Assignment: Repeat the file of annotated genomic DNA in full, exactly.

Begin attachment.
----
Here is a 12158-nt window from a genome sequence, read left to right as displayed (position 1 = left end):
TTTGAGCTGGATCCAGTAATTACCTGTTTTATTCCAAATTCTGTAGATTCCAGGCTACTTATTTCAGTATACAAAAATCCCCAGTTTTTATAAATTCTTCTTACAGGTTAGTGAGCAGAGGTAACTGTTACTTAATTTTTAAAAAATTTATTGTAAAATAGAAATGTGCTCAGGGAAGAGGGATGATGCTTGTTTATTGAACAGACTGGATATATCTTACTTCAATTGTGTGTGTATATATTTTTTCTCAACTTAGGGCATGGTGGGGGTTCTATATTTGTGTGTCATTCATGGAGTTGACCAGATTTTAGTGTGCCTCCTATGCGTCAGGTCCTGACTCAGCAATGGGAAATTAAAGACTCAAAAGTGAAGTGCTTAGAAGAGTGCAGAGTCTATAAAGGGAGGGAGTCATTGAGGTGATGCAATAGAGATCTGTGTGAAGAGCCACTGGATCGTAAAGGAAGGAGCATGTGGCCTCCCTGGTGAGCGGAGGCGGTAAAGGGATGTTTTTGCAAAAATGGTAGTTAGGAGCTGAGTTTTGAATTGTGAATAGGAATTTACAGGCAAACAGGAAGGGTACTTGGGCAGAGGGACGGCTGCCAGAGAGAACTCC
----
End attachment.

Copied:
Here is a 12158-nt window from a genome sequence, read left to right as displayed (position 1 = left end):
TTTGAGCTGGATCCAGTAATTACCTGTTTTATTCCAAATTCTGTAGATTCCAGGCTACTTATTTCAGTATACAAAAATCCCCAGTTTTTATAAATTCTTCTTACAGGTTAGTGAGCAGAGGTAACTGTTACTTAATTTTTAAAAAATTTATTGTAAAATAGAAATGTGCTCAGGGAAGAGGGATGATGCTTGTTTATTGAACAGACTGGATATATCTTACTTCAATTGTGTGTGTATATATTTTTTCTCAACTTAGGGCATGGTGGGGGTTCTATATTTGTGTGTCATTCATGGAGTTGACCAGATTTTAGTGTGCCTCCTATGCGTCAGGTCCTGACTCAGCAATGGGAAATTAAAGACTCAAAAGTGAAGTGCTTAGAAGAGTGCAGAGTCTATAAAGGGAGGGAGTCATTGAGGTGATGCAATAGAGATCTGTGTGAAGAGCCACTGGATCGTAAAGGAAGGAGCATGTGGCCTCCCTGGTGAGCGGAGGCGGTAAAGGGATGTTTTTGCAAAAATGGTAGTTAGGAGCTGAGTTTTGAATTGTGAATAGGAATTTACAGGCAAACAGGAAGGGTACTTGGGCAGAGGGACGGCTGCCAGAGAGAACTCC